This image may not seem like much, but it’s actually the world’s smallest battery, consisting of a single tin oxide (SnO2) nanowire and that has been developed and visualized under a transmission electron microscope (TEM) by Sandia National Laboratories’ Jianyu Huang.
The battery prototype will help other scientists see what’s really going on in lithium ion storage devices and what happens when they charge/discharge, helping them design better units.
The microscopic battery has an anode made from a single nanowire 100 nanometers wide and 10 micrometers long, a “huge” lithium cobalt oxide cathode measuring three millimeters in length, and a low-vapor-pressure ionic liquid (basically a molten salt).
Nanowire batteries could not be studied so far, because the vacuum in the environment required by the TEM made it difficult to use a liquid electrolyte. Still, Huang demonstrated for the first time that his type of ionic liquid could be used in vacuum.
“What motivated our work,” says Huang, “is that lithium ion batteries [LIB] have very important applications, but the low energy and power densities of current LIBs cannot meet the demand. To improve performance, we wanted to understand LIBs from the bottom up, and we thought in-situ TEM could bring new insights to the problem.”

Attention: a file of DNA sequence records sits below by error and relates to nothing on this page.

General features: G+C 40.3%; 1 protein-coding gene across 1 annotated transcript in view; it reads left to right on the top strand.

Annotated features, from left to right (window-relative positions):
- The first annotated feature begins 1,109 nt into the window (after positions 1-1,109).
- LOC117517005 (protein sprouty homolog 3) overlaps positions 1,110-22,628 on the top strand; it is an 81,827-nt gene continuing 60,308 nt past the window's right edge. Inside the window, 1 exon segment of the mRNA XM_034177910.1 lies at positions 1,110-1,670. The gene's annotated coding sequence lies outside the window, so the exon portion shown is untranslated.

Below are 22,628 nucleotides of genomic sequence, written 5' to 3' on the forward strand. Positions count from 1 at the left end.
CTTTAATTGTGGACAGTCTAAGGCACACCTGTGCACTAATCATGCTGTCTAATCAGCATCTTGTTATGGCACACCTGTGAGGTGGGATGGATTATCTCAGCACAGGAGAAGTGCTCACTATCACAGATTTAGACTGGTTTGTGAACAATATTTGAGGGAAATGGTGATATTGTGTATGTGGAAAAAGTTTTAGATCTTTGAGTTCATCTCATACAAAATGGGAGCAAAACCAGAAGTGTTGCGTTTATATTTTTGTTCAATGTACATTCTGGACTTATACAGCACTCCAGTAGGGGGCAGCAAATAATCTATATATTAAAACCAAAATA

The most interesting part of his research, published today in the journal Science, is the discovery of how the nanowire anode increases its length during charging, as opposed to the popular belief that the battery actually increased its diameter during that time. This information could teach battery designers to avoid short-circuits in their newest models.
Huang’s group found this result by following the progression of the lithium ions as they travel along the nanowire and create what researchers christened the “Medusa front” – an area where high density of mobile dislocations cause the nanowire to bend and wiggle as the front progresses. The web of dislocations is caused by lithium penetration of the crystalline lattice. “These observations also prove that nanowires can sustain large stress (>10 GPa) induced by lithiation without breaking, indicating that nanowires are very good candidates for battery electrodes,” said Huang.
Still, the researchers were surprised to see the length-wise elongations and dislocations. “No one had ever seen either before,” Huang said. “But our observations tell battery researchers how they are generated, how they evolve during charging, and offer guidance in how to mitigate them. This is the closest view to what’s happening during charging of a battery that’s been achieved so far.”
Huang also said that the volume expansion caused by lithiation, plasticity and pulverization of electrode materials are the major flaws that affect battery designs and reduce their performance. “So our observations of structural kinetics and amorphization [the change from normal crystalline structure] have important implications for high-energy battery design and in mitigating battery failure.”
The battery Huang developed had a current of a picoampere (a millionth of a millionth of an ampere) and 3.5 volts, but even that power could still move nanodevices in their medical quests through the human body to perform repairs. And the information obtained from such an in-depth analysis may be useful for electric cars and even larger applications. It all depends on the atoms, after all.
Below you can see how the lithiation process occurs in the nanowire. This clip was shot by Huang and his team and is the first of its kind. Observe the lithium entering the crystalline tin oxide lattice.